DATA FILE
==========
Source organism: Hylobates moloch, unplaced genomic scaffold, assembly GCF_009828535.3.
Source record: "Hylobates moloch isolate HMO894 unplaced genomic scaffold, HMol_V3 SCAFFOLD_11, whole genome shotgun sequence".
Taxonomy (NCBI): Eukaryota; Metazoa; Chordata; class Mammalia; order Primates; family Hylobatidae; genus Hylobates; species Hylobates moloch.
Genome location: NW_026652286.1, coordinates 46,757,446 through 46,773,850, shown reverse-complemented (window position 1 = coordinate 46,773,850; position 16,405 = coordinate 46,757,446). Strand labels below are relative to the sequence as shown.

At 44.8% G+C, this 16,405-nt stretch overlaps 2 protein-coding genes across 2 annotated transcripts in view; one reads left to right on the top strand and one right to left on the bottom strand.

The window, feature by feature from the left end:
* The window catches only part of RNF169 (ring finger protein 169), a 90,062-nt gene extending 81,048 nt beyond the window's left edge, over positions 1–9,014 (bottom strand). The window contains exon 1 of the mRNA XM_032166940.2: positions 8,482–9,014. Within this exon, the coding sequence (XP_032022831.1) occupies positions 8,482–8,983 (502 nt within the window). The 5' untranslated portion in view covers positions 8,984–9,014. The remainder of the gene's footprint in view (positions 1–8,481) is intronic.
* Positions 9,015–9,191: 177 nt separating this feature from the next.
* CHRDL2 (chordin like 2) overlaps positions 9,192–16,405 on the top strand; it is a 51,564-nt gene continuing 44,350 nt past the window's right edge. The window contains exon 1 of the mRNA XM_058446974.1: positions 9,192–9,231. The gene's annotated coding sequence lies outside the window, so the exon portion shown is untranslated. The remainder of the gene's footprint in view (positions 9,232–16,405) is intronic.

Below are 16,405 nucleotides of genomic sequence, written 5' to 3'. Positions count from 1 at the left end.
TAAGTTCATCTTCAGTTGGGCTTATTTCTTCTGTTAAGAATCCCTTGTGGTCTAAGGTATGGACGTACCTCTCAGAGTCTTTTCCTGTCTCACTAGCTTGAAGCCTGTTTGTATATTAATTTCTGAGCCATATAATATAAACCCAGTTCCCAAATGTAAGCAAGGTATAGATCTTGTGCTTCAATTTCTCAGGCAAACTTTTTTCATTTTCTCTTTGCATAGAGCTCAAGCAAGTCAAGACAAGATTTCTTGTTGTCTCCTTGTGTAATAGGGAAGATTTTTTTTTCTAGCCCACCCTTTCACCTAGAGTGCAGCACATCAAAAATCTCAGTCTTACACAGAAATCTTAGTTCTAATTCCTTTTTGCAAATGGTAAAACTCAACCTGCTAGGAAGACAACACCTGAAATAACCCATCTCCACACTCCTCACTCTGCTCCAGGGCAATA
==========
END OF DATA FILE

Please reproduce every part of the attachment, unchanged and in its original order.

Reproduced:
Source organism: Hylobates moloch, unplaced genomic scaffold, assembly GCF_009828535.3.
Source record: "Hylobates moloch isolate HMO894 unplaced genomic scaffold, HMol_V3 SCAFFOLD_11, whole genome shotgun sequence".
Taxonomy (NCBI): Eukaryota; Metazoa; Chordata; class Mammalia; order Primates; family Hylobatidae; genus Hylobates; species Hylobates moloch.
Genome location: NW_026652286.1, coordinates 46,757,446 through 46,773,850, shown reverse-complemented (window position 1 = coordinate 46,773,850; position 16,405 = coordinate 46,757,446). Strand labels below are relative to the sequence as shown.

At 44.8% G+C, this 16,405-nt stretch overlaps 2 protein-coding genes across 2 annotated transcripts in view; one reads left to right on the top strand and one right to left on the bottom strand.

The window, feature by feature from the left end:
* The window catches only part of RNF169 (ring finger protein 169), a 90,062-nt gene extending 81,048 nt beyond the window's left edge, over positions 1–9,014 (bottom strand). The window contains exon 1 of the mRNA XM_032166940.2: positions 8,482–9,014. Within this exon, the coding sequence (XP_032022831.1) occupies positions 8,482–8,983 (502 nt within the window). The 5' untranslated portion in view covers positions 8,984–9,014. The remainder of the gene's footprint in view (positions 1–8,481) is intronic.
* Positions 9,015–9,191: 177 nt separating this feature from the next.
* CHRDL2 (chordin like 2) overlaps positions 9,192–16,405 on the top strand; it is a 51,564-nt gene continuing 44,350 nt past the window's right edge. The window contains exon 1 of the mRNA XM_058446974.1: positions 9,192–9,231. The gene's annotated coding sequence lies outside the window, so the exon portion shown is untranslated. The remainder of the gene's footprint in view (positions 9,232–16,405) is intronic.

Below are 16,405 nucleotides of genomic sequence, written 5' to 3'. Positions count from 1 at the left end.
TAAGTTCATCTTCAGTTGGGCTTATTTCTTCTGTTAAGAATCCCTTGTGGTCTAAGGTATGGACGTACCTCTCAGAGTCTTTTCCTGTCTCACTAGCTTGAAGCCTGTTTGTATATTAATTTCTGAGCCATATAATATAAACCCAGTTCCCAAATGTAAGCAAGGTATAGATCTTGTGCTTCAATTTCTCAGGCAAACTTTTTTCATTTTCTCTTTGCATAGAGCTCAAGCAAGTCAAGACAAGATTTCTTGTTGTCTCCTTGTGTAATAGGGAAGATTTTTTTTTCTAGCCCACCCTTTCACCTAGAGTGCAGCACATCAAAAATCTCAGTCTTACACAGAAATCTTAGTTCTAATTCCTTTTTGCAAATGGTAAAACTCAACCTGCTAGGAAGACAACACCTGAAATAACCCATCTCCACACTCCTCACTCTGCTCCAGGGCAATA